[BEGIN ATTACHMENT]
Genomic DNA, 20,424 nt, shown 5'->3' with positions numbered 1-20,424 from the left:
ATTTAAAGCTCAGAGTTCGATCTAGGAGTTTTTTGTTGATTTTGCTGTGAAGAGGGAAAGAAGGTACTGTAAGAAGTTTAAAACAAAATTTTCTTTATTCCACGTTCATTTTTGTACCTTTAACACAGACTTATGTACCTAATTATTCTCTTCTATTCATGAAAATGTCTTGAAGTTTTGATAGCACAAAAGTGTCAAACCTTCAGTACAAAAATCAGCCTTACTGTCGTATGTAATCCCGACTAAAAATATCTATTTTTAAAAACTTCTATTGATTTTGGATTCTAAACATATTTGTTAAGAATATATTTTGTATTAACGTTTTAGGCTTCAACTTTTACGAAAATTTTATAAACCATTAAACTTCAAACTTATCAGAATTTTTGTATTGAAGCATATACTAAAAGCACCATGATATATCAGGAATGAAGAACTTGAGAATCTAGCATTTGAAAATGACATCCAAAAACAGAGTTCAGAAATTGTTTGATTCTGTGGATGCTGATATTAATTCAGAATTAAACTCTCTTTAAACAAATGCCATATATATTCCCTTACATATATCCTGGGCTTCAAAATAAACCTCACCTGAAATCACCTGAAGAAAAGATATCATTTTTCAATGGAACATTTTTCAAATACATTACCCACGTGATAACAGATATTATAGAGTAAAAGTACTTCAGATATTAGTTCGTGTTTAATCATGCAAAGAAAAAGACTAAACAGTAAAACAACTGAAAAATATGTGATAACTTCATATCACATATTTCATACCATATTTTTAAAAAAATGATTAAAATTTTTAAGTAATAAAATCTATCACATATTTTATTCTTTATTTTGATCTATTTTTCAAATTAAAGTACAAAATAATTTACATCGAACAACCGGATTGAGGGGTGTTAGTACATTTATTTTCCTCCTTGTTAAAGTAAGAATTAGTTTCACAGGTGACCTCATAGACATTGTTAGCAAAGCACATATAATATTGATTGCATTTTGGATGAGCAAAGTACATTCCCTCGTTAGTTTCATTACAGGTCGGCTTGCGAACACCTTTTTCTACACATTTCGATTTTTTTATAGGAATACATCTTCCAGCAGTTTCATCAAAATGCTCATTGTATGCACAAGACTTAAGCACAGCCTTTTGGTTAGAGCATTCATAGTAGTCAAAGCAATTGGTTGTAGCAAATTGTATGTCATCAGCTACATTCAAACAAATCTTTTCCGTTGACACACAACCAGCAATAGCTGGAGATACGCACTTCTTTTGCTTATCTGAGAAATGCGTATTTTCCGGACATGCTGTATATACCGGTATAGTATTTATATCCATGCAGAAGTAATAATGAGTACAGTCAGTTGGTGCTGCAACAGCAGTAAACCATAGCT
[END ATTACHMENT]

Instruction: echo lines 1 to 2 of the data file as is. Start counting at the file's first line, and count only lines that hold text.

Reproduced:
Genomic DNA, 20,424 nt, shown 5'->3' with positions numbered 1-20,424 from the left:
ATTTAAAGCTCAGAGTTCGATCTAGGAGTTTTTTGTTGATTTTGCTGTGAAGAGGGAAAGAAGGTACTGTAAGAAGTTTAAAACAAAATTTTCTTTATTCCACGTTCATTTTTGTACCTTTAACACAGACTTATGTACCTAATTATTCTCTTCTATTCATGAAAATGTCTTGAAGTTTTGATAGCACAAAAGTGTCAAACCTTCAGTACAAAAATCAGCCTTACTGTCGTATGTAATCCCGACTAAAAATATCTATTTTTAAAAACTTCTATTGATTTTGGATTCTAAACATATTTGTTAAGAATATATTTTGTATTAACGTTTTAGGCTTCAACTTTTACGAAAATTTTATAAACCATTAAACTTCAAACTTATCAGAATTTTTGTATTGAAGCATATACTAAAAGCACCATGATATATCAGGAATGAAGAACTTGAGAATCTAGCATTTGAAAATGACATCCAAAAACAGAGTTCAGAAATTGTTTGATTCTGTGGATGCTGATATTAATTCAGAATTAAACTCTCTTTAAACAAATGCCATATATATTCCCTTACATATATCCTGGGCTTCAAAATAAACCTCACCTGAAATCACCTGAAGAAAAGATATCATTTTTCAATGGAACATTTTTCAAATACATTACCCACGTGATAACAGATATTATAGAGTAAAAGTACTTCAGATATTAGTTCGTGTTTAATCATGCAAAGAAAAAGACTAAACAGTAAAACAACTGAAAAATATGTGATAACTTCATATCACATATTTCATACCATATTTTTAAAAAAATGATTAAAATTTTTAAGTAATAAAATCTATCACATATTTTATTCTTTATTTTGATCTATTTTTCAAATTAAAGTACAAAATAATTTACATCGAACAACCGGATTGAGGGGTGTTAGTACATTTATTTTCCTCCTTGTTAAAGTAAGAATTAGTTTCACAGGTGACCTCATAGACATTGTTAGCAAAGCACATATAATATTGATTGCATTTTGGATGAGCAAAGTACATTCCCTCGTTAGTTTCATTACAGGTCGGCTTGCGAACACCTTTTTCTACACATTTCGATTTTTTTATAGGAATACATCTTCCAGCAGTTTCATCAAAATGCTCATTGTATGCACAAGACTTAAGCACAGCCTTTTGGTTAGAGCATTCATAGTAGTCAAAGCAATTGGTTGTAGCAAATTGTATGTCATCAGCTACATTCAAACAAATCTTTTCCGTTGACACACAACCAGCAATAGCTGGAGATACGCACTTCTTTTGCTTATCTGAGAAATGCGTATTTTCCGGACATGCTGTATATACCGGTATAGTATTTATATCCATGCAGAAGTAATAATGAGTACAGTCAGTTGGTGCTGCAACAGCAGTAAACCATAGCT